March 08, 2012
To mark International Women’s Day, HRRW is highlighting recent research concerning issues relating to women’s rights in Haiti.
Gender Action released a report this week analyzing the extent to which the World Bank and Inter-American Development Bank (IDB) address gender-based violence (GBV) in their post-earthquake loans. Gender Action applies their Essential Gender Analysis Checklist to five different projects implemented by the two international financial institutions. The report finds that:
[N]either the World Bank nor the IDB adequately address GBV within other critical post-earthquake investments. Sadly, this lack of attention to GBV is hardly surprising: according to Interaction, an alliance of international non-governmental organizations, “the humanitarian community continues to see women’s protection as a second-tier concern in crises, particularly natural disasters, and is slow to address GBV at the onset of an emergency” (Interaction, 2010). This case study underscores the urgent need for the World Bank and IDB to strengthen their own gender policies and explicitly address GBV across all sectors.
The report does salute the World Bank for a recent grant to combat GBV in Haiti, which was the result of advocacy efforts on the part of Gender Action and other groups.
In analyzing the World Bank’s “Port-au-Prince Neighborhood Housing Reconstruction Project,” part of the government’s 16/6 project, the report finds that:
While the World Bank’s special focus on women, female-headed households and other vulnerable groups is laudable, project indicators do not measure whether these services are actually carried out.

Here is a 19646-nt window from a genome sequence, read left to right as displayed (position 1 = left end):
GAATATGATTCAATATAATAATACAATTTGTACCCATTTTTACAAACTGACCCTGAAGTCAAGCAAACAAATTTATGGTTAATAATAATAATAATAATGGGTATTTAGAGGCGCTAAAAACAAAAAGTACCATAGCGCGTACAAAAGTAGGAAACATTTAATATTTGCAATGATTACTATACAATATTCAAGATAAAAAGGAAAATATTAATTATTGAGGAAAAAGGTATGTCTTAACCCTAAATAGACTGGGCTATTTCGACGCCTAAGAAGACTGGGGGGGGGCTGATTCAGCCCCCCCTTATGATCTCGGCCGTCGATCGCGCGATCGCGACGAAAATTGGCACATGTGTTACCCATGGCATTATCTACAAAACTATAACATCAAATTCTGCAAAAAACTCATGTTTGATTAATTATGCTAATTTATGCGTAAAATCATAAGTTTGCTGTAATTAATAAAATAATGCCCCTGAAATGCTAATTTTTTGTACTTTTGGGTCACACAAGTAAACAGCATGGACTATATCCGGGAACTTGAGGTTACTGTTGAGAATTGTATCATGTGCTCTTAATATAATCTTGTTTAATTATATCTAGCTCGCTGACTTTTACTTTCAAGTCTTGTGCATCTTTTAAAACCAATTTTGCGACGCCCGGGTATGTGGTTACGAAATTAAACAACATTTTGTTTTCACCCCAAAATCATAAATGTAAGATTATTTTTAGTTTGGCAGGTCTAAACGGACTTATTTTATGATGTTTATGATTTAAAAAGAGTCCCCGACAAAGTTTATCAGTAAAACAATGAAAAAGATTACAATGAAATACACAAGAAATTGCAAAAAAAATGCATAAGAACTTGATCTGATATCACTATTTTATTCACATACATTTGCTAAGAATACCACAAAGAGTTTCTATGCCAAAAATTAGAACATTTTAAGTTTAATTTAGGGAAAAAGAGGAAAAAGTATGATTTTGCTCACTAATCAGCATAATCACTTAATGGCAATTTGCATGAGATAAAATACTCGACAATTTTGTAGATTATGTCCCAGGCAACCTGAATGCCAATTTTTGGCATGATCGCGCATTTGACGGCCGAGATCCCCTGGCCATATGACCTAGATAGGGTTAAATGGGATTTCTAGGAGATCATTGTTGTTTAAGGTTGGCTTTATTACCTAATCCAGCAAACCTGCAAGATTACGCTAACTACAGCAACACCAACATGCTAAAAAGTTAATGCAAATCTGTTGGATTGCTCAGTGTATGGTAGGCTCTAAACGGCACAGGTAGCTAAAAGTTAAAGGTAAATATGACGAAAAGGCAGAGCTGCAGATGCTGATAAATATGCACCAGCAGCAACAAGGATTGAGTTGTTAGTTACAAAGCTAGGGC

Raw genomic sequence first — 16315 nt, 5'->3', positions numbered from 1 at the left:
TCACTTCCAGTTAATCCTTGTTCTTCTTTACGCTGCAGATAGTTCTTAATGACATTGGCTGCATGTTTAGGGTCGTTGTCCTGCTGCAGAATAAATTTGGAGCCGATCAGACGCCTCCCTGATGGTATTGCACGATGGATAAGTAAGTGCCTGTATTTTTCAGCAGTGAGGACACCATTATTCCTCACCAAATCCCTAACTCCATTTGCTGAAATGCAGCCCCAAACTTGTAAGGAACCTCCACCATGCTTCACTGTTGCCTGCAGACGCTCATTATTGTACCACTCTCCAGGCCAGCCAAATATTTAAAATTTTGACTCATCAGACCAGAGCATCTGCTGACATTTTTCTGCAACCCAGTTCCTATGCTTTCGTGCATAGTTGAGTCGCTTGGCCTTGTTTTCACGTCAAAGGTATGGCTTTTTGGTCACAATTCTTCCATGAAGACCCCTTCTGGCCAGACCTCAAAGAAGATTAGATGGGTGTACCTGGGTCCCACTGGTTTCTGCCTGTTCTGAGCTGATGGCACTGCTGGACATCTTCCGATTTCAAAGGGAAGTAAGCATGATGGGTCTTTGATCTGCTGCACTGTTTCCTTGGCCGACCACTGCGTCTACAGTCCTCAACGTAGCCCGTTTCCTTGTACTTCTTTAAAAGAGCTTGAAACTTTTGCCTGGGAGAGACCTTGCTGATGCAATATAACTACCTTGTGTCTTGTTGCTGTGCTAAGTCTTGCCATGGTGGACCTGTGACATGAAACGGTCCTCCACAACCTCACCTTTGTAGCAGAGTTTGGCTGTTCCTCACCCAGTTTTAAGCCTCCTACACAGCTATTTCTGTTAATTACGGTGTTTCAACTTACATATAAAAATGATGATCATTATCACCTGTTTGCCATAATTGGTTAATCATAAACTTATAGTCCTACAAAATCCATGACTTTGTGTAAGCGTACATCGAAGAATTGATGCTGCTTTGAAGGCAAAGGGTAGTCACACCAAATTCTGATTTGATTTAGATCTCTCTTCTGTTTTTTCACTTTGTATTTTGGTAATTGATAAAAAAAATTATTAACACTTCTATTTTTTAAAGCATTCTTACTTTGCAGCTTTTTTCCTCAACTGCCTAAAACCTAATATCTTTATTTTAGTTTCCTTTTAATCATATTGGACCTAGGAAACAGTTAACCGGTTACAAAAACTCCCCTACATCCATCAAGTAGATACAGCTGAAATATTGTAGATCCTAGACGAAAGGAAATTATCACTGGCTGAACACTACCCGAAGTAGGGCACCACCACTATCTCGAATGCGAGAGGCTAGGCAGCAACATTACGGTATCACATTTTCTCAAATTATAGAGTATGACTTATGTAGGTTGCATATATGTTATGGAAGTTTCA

Although the project’s housing repair and reconstruction component includes “training on gender awareness,” the World Bank neither discusses the content of this training, nor the methods used to measure the training’s impact.
In the IDB’s project to rehabilitate and expand the electricity system of Port-au-Prince, Gender Action notes that:
Neither the original loan document nor IDB statements on its supplemental funding address the need for electricity in IDP camps, which can reduce women and girls? risk of GBV (CHRGJ, 2012). (In fact, the words “women” and “gender” never once appear in the original 35-page loan proposal, nor the 26 page post-earthquake grant proposal).
Similarly, the IDB’s “Support to the Shelter Sector Response Plan,” fails to “acknowledge or address the relationship between inadequate shelter and vulnerable populations’ increased risk of GBV.” The report adds:
Although the project paper states that construction site “layouts will include special measures to prevent violence,” it does not describe these measures, nor does it target violence aimed at women and girls.
Gender Action does point to an IDB loan from 2005 as “a positive example of how IFI investments can successfully acknowledge and address gender issues.” However the project received additional funding after the earthquake and “the IDB has not published any information on whether the project’s original goals and objectives were achieved prior to the infusion of additional post-earthquake grant funding in 2010.”
In conclusion, the report outlines specific recommendations to the World Bank and IDB on how to improve their responsiveness to GBV:
– Approach all investments from a women’s/human rights perspective
– Methodically require equal consultation with women and men in all reconstruction and development projects
– Ensure women’s equal involvement throughout all project cycle stages, including project design implementation and evaluation, and promote outcomes that equally benefit women and men, boys and girls
– Leverage their influence to urge the Haitian government to implement and enforce gender equality and anti-discrimination laws, particularly against GBV and human trafficking
– Immediately strengthen IDP camp security, shelters and services, especially for women and girls via their projects
– Invest in Haiti’s health system in order to improve services for GBV survivors, including sexual and reproductive health services
– Assist the Haitian government to strengthen its police force and legal system to better respond to allegations of GBV
– Invest in projects that empower women and girls and challenge dominant gender norms that fuel GBV in Haiti
To read the entire report, click here.
UPDATE 3/14: This post has been edited slightly for accuracy.